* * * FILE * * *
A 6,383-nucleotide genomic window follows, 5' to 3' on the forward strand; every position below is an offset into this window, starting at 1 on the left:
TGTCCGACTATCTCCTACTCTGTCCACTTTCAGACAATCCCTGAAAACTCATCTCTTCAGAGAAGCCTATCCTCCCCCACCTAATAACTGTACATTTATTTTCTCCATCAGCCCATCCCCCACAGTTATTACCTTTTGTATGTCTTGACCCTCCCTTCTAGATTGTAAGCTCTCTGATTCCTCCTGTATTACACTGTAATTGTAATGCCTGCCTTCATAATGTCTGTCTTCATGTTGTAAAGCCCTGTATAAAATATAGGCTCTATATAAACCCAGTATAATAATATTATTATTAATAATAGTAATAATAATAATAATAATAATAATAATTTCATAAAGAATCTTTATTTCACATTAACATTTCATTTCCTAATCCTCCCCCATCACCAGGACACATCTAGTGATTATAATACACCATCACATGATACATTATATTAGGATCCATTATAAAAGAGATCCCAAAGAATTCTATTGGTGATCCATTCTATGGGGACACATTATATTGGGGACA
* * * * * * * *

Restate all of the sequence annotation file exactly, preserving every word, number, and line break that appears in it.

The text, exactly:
A 6,383-nucleotide genomic window follows, 5' to 3' on the forward strand; every position below is an offset into this window, starting at 1 on the left:
TGTCCGACTATCTCCTACTCTGTCCACTTTCAGACAATCCCTGAAAACTCATCTCTTCAGAGAAGCCTATCCTCCCCCACCTAATAACTGTACATTTATTTTCTCCATCAGCCCATCCCCCACAGTTATTACCTTTTGTATGTCTTGACCCTCCCTTCTAGATTGTAAGCTCTCTGATTCCTCCTGTATTACACTGTAATTGTAATGCCTGCCTTCATAATGTCTGTCTTCATGTTGTAAAGCCCTGTATAAAATATAGGCTCTATATAAACCCAGTATAATAATATTATTATTAATAATAGTAATAATAATAATAATAATAATAATAATTTCATAAAGAATCTTTATTTCACATTAACATTTCATTTCCTAATCCTCCCCCATCACCAGGACACATCTAGTGATTATAATACACCATCACATGATACATTATATTAGGATCCATTATAAAAGAGATCCCAAAGAATTCTATTGGTGATCCATTCTATGGGGACACATTATATTGGGGACA